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VRE transmitted to neonatal ICU from adult inpatients

MEMPHIS, Tenn. — Adult inpatients can introduce endemic strains of vancomycin-resistant Enterococcus faecium into the neonatal ICU resulting in transmission, according to data presented at the St. Jude/PIDS Pediatric Infectious Diseases Research Conference.

In May 2010, an endemic strain of vancomycin-resistant E. faecium (VRE) among adult inpatients resulted in a controlled neonatal ICU outbreak at Parkland Health and Hospital System in Dallas.

Natasha W. Hanners, MD, of the University of Texas Southwestern Medical Center, and colleagues evaluated 233 infants who had at least one surveillance culture for VRE performed in the neonatal ICU during the outbreak to determine the clinical characteristics of those colonized with VRE and the risk factors associated with VRE colonization.

Natasha W. Hanners

Overall, 6% of patients were colonized with VRE. The index patient was aged 27 days with a positive urine culture for VRE.

Rooms were separated for patients into VRE-positive (contact precautions used), VRE-exposed and VRE-unexposed.

Patients who were VRE-colonized were more likely to be lower birth weight, older age, spent more days in acute or continuing care, had longer used of nasogastric tubes and received more days of expressed breast milk. No difference was found among patients for antibiotic days, including receipt of vancomycin.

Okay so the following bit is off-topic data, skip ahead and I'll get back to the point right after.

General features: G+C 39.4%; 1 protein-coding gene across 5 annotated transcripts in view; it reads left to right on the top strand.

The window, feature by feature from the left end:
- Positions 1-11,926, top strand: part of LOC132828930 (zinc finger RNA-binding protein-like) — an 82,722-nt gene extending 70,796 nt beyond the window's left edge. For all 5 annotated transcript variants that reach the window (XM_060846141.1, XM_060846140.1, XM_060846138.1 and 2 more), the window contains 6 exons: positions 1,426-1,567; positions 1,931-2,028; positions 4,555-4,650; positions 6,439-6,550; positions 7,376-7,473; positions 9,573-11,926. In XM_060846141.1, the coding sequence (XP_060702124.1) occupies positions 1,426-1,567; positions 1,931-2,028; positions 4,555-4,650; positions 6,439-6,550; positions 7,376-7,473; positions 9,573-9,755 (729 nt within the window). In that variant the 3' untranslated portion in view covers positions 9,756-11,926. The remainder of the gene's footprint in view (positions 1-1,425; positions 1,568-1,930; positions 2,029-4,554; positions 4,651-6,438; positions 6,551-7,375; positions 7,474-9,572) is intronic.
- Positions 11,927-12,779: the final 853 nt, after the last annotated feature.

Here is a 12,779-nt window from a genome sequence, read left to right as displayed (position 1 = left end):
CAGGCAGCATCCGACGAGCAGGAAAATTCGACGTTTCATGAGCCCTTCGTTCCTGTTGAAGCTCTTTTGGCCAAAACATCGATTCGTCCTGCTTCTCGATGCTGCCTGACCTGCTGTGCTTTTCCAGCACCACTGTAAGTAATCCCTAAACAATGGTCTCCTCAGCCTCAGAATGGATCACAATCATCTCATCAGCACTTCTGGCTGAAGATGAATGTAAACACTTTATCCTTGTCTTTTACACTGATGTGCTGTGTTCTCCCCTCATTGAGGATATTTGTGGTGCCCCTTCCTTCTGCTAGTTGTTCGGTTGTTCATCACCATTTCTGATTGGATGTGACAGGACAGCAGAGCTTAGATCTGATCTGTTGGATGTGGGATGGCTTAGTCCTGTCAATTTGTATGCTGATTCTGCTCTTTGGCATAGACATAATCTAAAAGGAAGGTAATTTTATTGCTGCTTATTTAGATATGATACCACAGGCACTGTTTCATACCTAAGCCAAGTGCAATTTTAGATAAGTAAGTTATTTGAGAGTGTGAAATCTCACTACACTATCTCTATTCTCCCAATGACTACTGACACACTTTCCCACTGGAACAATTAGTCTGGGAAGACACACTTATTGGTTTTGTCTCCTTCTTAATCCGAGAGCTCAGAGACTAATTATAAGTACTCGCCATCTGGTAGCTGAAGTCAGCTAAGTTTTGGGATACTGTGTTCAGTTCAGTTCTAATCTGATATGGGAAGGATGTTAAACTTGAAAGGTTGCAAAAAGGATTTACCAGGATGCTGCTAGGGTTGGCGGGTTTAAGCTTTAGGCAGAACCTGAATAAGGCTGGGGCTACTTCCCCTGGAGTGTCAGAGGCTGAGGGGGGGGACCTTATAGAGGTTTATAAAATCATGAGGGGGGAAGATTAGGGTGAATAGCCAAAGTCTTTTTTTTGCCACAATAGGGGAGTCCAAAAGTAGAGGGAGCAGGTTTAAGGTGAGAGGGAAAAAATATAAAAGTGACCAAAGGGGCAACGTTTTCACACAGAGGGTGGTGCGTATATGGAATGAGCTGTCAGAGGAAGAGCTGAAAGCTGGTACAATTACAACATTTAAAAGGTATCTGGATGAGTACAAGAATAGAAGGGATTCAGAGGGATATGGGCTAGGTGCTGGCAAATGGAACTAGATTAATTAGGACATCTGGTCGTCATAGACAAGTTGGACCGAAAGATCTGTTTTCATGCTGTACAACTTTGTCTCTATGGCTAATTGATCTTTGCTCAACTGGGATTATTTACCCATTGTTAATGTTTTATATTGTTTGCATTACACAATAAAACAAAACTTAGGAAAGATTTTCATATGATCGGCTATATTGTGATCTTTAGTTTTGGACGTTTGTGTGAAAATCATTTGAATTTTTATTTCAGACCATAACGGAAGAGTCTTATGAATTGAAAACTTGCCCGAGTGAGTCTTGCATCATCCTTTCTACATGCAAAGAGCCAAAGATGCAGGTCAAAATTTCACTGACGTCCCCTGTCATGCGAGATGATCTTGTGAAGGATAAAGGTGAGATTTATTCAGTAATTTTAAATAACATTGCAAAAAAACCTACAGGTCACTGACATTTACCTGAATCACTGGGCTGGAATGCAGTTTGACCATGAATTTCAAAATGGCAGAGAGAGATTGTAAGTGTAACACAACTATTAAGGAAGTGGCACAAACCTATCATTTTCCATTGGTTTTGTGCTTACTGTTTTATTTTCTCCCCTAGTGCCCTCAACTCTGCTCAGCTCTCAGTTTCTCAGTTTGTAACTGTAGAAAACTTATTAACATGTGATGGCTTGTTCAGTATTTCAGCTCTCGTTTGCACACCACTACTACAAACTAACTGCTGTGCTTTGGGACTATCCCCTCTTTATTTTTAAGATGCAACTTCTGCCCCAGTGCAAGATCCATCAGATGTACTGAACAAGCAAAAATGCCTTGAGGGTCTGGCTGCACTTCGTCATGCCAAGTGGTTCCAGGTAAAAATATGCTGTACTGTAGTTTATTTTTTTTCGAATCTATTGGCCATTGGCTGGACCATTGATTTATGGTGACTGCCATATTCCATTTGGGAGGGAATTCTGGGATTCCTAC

Overall, no patients developed VRE infection and no patients died.

“In terms of outbreaks, you don’t know what’s there if you’re not looking for it,” Hanners told Infectious Diseases in Children. “Second of all, as with any outbreak, you have to stress the importance or monitoring multidrug-resistant organisms and having strict adherence and reeducation about contact precautions and making sure to use standard precautions for all patients at all times. – by Amber Cox

For more information:

Hanners NW. Abstract 201427. Presented at: St. Jude/PIDS Pediatric Infectious Diseases Research Conference 2014; Feb. 21-22, 2014; Memphis, Tenn.

Disclosure: The researchers report no relevant financial disclosures.

Richard F. Jacobs, MD

Richard F. Jacobs

  • Vancomycin-resistant Enterococcus faecium (VRE) colonization continues to plague inpatient units sporadically in health care settings.  The findings in this study are consistent with other findings published previously.  The longer a patient resides in an inpatient unit of a hospital that has proven VRE patients (colonized or infected), the greater the risk of VRE spread.  These neonatal ICU findings also highlight several known risk factors for acquiring VRE, such as use of nasogastric tubes or other medical devices that are known to be associated with VRE colonization.  The difficulty of eliminating VRE among hospitalized patients and colonized health care workers and hospital equipment/devices continues to emphasize prevention and judicious use of antibiotics in today’s health care environment.
    • Richard F. Jacobs, MD
    • Infectious Diseases in Children Chief Medical Editor
  • Disclosures: Jacobs reports no relevant financial disclosures.